Determinants of Membrane Raft Caveolae Localization

In spite of the localization of certain GPCR and post-receptor signaling components in rafts or caveolae (as we shall discuss in more detail subsequently), the precise determinants of this localization are not known. Certain GPCR and post-receptor signaling components show cell-selective patterns of localization in those microdomains, but no generally accepted explanation for such patterns is as yet available. Possible explanations for these patterns include:

Protein-protein interaction: Interactions of particular proteins might be favored because of charge, size and/or steric factors, but why such factors should differ in a cell-type-selective manner is not clear. For GPCR, the ability to form oligomers with different composition may contribute to such localization (Nichols 2003). It has been proposed that the localization of receptor tyrosine kinases (RTK) in membrane microdomains is attributable to protein-protein binding by sequences in the extracellular domain of the receptors; for the EGFR a 60-amino-acid region mediates targeting to rafts/caveolae (Pike 2005; Yamabhai and Anderson 2002).

Lipid-protein interaction: Lipid composition is important for rafts and caveolae with differences among different cell types or in the nature of the lipids in different portions of the plasma membrane (Park et al. 2004; Rothberg et al. 1992). Although such differences might contribute to changes in localization of proteins during states of altered lipid composition, or perhaps to cell-specific patterns of localization, direct evidence for this idea has not been provided. Lipid modification of proteins, perhaps most importantly palmitoylation and myristoylation, contribute to the localization of G-protein-signaling components in raft/caveolae domains (Ratajczak et al. 2003; Razzaq et al. 2004; Resh 2006; Rodgers et al. 2005).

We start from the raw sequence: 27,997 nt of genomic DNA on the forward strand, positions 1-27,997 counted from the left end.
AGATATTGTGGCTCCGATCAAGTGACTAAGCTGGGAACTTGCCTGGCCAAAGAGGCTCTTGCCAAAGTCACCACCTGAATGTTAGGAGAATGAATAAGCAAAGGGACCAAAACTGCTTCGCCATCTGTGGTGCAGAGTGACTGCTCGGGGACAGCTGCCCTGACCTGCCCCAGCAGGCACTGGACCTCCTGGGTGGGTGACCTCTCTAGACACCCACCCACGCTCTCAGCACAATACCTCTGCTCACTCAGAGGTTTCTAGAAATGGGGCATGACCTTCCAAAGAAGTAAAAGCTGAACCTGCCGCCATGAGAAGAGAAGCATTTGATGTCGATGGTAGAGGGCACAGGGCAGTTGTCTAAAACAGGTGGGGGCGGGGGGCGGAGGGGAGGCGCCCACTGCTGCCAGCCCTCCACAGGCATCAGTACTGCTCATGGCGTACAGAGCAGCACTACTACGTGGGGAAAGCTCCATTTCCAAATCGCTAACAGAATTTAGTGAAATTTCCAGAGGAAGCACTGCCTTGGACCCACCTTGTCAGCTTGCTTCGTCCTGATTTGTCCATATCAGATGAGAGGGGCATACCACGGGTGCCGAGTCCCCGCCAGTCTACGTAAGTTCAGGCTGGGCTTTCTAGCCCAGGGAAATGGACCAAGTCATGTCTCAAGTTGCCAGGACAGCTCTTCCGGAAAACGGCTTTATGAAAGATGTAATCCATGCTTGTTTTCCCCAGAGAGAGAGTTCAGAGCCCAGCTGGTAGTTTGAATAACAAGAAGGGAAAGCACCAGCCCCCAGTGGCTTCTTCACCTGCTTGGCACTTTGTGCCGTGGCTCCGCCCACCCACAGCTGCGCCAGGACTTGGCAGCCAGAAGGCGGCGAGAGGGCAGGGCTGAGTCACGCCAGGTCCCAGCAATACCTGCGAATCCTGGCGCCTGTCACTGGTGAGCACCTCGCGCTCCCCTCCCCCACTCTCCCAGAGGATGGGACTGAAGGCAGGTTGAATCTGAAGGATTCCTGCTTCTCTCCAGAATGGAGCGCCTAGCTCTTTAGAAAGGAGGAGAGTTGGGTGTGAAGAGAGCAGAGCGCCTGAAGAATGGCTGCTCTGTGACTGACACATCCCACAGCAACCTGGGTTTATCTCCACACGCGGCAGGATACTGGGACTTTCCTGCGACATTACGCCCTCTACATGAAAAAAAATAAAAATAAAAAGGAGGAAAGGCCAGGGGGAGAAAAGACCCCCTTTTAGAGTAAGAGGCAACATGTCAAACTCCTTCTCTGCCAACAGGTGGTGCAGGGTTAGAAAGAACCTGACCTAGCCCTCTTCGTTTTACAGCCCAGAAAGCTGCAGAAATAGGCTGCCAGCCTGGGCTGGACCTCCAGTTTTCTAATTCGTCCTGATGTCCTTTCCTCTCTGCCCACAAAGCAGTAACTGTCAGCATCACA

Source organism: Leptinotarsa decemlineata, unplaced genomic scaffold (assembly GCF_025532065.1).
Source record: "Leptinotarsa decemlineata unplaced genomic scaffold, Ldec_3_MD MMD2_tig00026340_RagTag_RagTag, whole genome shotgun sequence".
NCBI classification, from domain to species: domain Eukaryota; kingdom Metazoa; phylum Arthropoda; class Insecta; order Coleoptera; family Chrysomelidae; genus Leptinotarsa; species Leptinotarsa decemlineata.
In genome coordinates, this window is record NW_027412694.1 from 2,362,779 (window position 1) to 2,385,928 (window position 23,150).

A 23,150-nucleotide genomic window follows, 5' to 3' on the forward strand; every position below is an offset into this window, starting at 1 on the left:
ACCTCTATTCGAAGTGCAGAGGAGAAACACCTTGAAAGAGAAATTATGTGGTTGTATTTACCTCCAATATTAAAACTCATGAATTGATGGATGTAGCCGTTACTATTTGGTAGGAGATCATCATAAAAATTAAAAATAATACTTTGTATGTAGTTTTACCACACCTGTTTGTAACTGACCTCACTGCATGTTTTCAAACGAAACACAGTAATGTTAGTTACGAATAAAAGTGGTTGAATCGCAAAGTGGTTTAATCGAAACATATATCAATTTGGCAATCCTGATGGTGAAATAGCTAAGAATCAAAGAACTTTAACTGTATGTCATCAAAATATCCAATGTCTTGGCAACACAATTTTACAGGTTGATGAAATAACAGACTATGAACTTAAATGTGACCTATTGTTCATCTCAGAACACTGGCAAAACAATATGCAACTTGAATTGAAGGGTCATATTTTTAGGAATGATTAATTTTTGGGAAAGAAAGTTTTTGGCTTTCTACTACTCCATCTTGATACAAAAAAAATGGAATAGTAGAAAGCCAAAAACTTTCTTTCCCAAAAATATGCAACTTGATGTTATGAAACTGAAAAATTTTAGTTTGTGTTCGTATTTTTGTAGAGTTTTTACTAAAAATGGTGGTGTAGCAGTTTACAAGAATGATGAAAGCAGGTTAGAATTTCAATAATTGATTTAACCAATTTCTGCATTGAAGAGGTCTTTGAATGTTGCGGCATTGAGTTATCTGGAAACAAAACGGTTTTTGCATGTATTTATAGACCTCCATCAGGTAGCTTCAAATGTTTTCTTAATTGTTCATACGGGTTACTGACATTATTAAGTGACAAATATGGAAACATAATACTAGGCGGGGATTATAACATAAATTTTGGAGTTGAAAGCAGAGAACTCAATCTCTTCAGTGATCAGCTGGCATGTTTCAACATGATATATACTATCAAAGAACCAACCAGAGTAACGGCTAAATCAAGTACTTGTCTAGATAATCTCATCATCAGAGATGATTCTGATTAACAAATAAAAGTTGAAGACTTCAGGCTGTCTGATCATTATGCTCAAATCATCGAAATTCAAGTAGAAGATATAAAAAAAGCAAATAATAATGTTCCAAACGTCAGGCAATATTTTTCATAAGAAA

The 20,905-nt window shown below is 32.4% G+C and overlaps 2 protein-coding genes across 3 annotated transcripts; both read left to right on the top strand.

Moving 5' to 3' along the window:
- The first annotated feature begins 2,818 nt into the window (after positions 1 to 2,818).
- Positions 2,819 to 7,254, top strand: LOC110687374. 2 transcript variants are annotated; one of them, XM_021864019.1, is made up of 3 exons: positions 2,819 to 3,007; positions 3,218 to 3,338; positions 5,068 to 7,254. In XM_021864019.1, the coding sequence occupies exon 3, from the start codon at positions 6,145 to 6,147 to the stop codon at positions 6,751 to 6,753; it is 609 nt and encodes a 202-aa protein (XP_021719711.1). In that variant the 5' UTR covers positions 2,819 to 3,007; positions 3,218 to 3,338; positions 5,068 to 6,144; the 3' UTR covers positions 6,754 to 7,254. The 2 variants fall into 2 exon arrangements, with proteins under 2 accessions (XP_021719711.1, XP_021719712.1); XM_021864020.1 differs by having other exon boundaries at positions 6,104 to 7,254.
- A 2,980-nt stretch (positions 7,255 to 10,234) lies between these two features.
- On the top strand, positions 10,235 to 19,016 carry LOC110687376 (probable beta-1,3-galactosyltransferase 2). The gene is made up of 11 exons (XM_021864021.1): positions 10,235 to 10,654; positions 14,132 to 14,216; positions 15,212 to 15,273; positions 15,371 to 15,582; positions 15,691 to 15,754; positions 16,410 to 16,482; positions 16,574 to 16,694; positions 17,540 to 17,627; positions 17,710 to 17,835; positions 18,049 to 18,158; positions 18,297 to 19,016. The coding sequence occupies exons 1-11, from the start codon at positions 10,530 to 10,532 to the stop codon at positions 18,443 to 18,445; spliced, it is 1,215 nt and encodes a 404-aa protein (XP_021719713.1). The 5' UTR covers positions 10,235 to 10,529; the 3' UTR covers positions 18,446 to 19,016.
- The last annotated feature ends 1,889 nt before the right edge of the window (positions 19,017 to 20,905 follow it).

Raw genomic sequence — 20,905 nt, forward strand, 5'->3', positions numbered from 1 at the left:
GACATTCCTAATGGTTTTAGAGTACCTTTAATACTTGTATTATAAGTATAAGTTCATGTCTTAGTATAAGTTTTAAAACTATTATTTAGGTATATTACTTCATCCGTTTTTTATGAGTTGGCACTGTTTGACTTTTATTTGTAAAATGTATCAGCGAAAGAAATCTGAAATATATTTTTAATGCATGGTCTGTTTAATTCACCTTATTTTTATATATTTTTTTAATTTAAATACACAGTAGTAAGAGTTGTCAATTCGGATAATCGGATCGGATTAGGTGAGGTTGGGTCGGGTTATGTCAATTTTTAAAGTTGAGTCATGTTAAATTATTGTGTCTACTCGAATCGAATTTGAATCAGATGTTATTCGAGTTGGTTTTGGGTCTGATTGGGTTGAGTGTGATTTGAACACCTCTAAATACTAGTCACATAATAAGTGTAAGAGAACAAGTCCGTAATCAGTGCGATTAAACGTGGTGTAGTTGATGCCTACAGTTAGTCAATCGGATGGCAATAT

Caveolin-associated proteins: Caveolin-associated proteins might also contribute to differences in the localization of signaling molecules. The caveolin scaffolding domain (CSD), a hydrophobic region in the cytoplasmic amino terminal tail that interacts with protein "partners" through hydrophobic interactions, has been proposed as a - or perhaps the - critical region by which signaling proteins interact with caveolins (Becher and Mcllhinney 2005; Chini and Parenti 2004), but it is difficult to fathom how such an ~20-amino-acid domain accommodates such a large number and array of proteins (see below). Are there other regions on caveolins that bind signaling proteins or is there a supramolecular assembly, whereby multiple signaling proteins create a "caveolin signaling particle," akin to protein complexes involved in other cellular events (transcription, translation, secretion, etc.)? Use of proteomic methods to analyze caveolin-bound proteins in cells treated under various experimental conditions should prove useful in defining the existence (or not) of "caveolin signaling particles." Proteomic methods have shown that a large number of proteins localize to caveolae (Banfi et al. 2006; Durr et al. 2004; Foster et al. 2003; McMahon et al. 2006; Sprenger and Horrevoets 2007), either via their interaction with the CSD or by localization in the caveolar lipid microenvironment. Proteomic approaches should prove useful in revealing the full range of protein partners in caveolae, as well as changes in the amount and nature of these partners that occur in physiological states, with drug treatment or in disease.

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